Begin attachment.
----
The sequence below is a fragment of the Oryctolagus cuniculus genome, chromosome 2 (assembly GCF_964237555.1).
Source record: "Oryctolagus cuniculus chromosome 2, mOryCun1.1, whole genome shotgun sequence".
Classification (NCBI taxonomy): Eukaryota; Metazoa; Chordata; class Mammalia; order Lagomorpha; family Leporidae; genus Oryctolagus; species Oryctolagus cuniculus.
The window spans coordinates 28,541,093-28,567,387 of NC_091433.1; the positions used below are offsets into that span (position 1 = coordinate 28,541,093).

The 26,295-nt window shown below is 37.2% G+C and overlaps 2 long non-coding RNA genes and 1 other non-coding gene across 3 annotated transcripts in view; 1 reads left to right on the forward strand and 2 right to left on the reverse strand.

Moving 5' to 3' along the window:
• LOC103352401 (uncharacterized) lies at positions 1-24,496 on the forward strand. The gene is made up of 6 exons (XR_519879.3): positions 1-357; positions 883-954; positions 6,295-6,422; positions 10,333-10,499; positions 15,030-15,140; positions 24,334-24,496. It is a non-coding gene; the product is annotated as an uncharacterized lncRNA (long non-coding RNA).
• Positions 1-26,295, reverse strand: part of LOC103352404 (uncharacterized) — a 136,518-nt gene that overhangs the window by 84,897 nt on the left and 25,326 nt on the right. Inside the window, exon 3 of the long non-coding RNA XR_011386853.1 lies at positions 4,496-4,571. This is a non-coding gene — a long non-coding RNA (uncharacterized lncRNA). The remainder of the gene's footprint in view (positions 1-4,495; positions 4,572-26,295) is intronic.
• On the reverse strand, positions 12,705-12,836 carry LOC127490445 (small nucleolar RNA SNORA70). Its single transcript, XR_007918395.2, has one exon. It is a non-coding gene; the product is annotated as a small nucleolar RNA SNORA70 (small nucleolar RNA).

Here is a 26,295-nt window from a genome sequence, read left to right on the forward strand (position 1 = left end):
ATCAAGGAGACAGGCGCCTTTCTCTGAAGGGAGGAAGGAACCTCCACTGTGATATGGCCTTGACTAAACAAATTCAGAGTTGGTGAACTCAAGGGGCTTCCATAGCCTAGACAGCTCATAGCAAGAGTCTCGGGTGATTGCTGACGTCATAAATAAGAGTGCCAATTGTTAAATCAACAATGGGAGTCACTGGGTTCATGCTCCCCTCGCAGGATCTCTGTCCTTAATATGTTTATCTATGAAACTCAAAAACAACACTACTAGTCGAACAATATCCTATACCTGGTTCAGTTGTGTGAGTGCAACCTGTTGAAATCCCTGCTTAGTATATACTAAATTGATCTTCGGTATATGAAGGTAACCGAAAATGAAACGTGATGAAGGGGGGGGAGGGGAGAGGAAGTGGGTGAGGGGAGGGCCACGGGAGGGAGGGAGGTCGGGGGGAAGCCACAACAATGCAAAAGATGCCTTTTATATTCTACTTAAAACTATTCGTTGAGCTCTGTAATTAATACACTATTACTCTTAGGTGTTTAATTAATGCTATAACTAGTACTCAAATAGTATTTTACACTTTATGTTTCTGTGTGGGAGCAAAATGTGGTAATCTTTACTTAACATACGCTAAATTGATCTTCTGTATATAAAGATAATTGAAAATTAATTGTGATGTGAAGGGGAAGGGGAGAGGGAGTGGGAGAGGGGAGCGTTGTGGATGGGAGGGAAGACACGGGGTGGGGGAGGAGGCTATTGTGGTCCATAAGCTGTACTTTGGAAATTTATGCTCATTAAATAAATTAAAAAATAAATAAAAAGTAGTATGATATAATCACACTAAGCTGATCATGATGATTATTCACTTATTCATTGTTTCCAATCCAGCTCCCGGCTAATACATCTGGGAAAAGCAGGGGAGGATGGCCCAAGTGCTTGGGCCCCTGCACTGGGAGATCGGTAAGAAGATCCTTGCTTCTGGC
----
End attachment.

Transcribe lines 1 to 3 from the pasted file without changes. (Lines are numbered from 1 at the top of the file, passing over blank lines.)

The sequence below is a fragment of the Oryctolagus cuniculus genome, chromosome 2 (assembly GCF_964237555.1).
Source record: "Oryctolagus cuniculus chromosome 2, mOryCun1.1, whole genome shotgun sequence".
Classification (NCBI taxonomy): Eukaryota; Metazoa; Chordata; class Mammalia; order Lagomorpha; family Leporidae; genus Oryctolagus; species Oryctolagus cuniculus.